Within the current bands there was perceived unfairness and lack of proportionality especially where large supermarkets pay only notionally more than convenience stores. There has been a trend over recent years towards much larger stores, and, whilst this has concentrated sales at the top end of the market, there is a view that this is not sufficiently reflected in the fee structure and that creating additional bands at the top of the scale would reflect this market trend.
Issues were identified with Members' Clubs' licences and a number of stakeholders felt that these needed to be rethought in order to allow bona fide Members' Clubs to operate, but to have a different system for those Members Clubs which are operating on a commercial basis.
There was said to be a lack of consistency of approach across the Licensing Boards - this led to frustration among multi-site businesses dealing with different systems in each area. A number of interviewees expressed support for a central administration or the central setting of fees and operational systems/processes. In particular, it was suggested that the administration of Personal Licences would benefit from centralisation.
Potential Alternative Fees Regimes
The research team considered three alternative fees options suggested by the steering group:
- A turnover based system
- A system based on the square footage of the premises
- Modification of the existing system by, for example, adding extra bands, adjusting the existing bands, introducing potential discounts for some licensees such as small businesses/tourist attractions, etc.
Some stakeholders were in favour of a turnover based system and some a square footage based system; however both of these approaches were considered to be problematic and received more arguments against than in favour of their use.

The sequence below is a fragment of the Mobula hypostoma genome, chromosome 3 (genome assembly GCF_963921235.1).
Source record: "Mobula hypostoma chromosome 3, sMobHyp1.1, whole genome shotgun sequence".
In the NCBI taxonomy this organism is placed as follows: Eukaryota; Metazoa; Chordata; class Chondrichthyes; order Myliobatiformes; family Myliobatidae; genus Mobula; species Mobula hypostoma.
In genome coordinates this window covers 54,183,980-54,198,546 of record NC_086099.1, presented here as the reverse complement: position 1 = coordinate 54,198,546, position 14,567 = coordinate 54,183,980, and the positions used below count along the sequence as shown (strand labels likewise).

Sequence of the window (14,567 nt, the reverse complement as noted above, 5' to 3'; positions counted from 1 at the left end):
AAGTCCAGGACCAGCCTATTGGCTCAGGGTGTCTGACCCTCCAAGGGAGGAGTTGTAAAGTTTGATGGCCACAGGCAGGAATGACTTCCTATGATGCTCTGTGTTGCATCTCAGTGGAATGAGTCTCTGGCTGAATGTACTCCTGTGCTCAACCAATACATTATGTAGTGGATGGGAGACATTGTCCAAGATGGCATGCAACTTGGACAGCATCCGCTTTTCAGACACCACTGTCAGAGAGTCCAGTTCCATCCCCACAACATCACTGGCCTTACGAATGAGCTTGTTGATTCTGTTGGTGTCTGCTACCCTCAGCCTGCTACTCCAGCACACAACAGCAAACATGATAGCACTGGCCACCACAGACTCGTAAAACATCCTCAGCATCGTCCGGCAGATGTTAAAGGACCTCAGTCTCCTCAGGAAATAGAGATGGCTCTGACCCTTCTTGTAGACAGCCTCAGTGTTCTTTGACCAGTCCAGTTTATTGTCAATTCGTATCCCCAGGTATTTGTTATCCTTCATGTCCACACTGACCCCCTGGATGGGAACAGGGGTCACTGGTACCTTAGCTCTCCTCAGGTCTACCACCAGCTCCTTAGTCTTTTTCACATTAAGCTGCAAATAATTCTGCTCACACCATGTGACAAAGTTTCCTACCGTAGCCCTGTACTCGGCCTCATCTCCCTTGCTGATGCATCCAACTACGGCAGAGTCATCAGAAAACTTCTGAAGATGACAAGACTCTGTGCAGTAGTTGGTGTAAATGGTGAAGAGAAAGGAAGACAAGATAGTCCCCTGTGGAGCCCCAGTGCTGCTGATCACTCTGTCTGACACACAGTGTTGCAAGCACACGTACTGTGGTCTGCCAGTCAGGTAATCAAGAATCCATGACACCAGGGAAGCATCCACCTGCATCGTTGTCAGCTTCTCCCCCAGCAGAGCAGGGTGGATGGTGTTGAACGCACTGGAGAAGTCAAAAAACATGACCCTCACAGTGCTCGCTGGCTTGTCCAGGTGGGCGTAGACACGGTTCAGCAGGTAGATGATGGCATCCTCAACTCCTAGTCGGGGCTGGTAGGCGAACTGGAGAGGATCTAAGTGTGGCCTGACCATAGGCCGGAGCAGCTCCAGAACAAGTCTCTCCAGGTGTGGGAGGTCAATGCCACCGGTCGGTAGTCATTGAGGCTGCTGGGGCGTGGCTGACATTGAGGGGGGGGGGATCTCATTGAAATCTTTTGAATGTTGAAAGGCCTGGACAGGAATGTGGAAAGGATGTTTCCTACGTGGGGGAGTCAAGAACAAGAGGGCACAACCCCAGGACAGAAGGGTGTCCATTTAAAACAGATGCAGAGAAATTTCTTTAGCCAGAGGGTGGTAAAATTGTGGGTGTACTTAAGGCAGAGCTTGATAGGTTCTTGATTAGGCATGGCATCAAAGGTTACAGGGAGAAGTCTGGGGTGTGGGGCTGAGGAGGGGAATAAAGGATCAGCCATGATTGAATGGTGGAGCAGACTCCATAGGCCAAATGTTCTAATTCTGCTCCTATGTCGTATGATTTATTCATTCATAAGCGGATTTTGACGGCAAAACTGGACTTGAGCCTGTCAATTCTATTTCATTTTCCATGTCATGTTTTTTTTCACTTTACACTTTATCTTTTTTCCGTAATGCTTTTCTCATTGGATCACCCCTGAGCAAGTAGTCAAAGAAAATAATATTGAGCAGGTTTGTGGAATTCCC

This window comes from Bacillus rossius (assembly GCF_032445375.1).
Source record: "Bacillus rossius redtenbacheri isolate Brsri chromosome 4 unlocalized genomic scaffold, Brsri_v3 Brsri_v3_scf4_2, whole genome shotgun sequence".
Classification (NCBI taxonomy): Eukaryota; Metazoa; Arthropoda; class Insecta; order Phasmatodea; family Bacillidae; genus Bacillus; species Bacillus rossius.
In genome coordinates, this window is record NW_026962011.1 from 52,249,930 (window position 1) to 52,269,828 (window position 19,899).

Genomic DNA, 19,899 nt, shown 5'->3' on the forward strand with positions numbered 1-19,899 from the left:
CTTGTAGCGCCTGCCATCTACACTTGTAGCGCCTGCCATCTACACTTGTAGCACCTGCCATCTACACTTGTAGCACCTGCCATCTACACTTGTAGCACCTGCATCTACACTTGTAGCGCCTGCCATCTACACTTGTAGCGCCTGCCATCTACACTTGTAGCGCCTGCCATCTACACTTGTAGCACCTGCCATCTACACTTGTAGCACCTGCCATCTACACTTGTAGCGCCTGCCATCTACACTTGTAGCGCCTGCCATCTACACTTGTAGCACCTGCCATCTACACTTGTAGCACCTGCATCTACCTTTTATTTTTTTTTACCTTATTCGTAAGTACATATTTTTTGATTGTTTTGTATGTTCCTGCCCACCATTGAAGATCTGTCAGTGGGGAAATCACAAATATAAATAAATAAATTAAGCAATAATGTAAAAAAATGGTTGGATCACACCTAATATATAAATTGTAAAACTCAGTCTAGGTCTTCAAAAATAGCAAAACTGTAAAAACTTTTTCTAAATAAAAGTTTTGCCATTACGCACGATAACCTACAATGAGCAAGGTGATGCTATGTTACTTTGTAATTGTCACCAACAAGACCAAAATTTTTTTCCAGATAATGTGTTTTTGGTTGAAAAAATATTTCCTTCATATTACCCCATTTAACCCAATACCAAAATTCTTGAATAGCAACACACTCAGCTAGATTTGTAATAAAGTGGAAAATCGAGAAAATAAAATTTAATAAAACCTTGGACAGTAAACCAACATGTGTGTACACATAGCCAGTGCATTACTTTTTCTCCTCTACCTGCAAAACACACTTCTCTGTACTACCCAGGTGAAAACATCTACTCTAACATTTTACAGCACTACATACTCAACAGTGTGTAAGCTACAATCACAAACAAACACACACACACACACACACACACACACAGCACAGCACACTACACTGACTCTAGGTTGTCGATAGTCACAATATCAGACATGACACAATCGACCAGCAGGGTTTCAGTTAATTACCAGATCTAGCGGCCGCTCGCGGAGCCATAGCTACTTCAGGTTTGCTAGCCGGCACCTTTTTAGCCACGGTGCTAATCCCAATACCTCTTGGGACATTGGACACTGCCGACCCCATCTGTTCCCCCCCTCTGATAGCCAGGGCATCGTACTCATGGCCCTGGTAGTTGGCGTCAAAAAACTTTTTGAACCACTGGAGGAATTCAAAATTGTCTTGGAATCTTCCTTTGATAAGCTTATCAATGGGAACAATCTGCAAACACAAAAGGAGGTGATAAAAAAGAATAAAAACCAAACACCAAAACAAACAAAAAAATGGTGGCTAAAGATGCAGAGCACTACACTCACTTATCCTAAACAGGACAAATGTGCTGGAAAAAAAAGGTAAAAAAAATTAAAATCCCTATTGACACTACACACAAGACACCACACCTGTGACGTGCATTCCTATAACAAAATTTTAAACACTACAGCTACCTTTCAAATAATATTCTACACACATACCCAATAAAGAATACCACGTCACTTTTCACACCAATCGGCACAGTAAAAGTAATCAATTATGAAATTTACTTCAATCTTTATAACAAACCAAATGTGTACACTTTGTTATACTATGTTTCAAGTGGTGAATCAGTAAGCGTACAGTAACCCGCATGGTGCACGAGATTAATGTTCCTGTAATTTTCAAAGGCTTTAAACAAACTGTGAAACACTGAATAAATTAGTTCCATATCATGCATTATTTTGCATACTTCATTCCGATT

The turnover based system was considered to be the fairest because it linked fees directly with sales, however this approach would increase the administrative burden both for Boards, who may not have appropriate staff to administer such a regime, and for premises, particularly off-sales businesses which are not currently obliged to gather this data. Furthermore, premises are reluctant to disclose commercially sensitive information.
The square footage based system was thought to be more proportionate and fairer to smaller businesses, however a system based on square footage was considered to be difficult for Licensing Boards to administer while not necessarily equating to the amount of alcohol sold e.g. in the case of department stores.
Overall, a substantial majority of Licensing Board survey respondents and stakeholder interviewees favoured modification of the existing system based on rateable value to take account of the issues identified around the Occasional Licence fee, Members' Clubs, additional bands at the top of the scale and consistency of approach across the Licensing Boards, in particular around the administration of Personal Licences.
This document, along with full research report of the project, and further information about social and policy research commissioned and published on behalf of the Scottish Government, can be viewed on the Internet at: http://www.scotland.gov.uk/socialresearch. If you have any further queries about social research, please contact us at email@example.com or on 0131-244 2111.
Email: Sacha Rawlence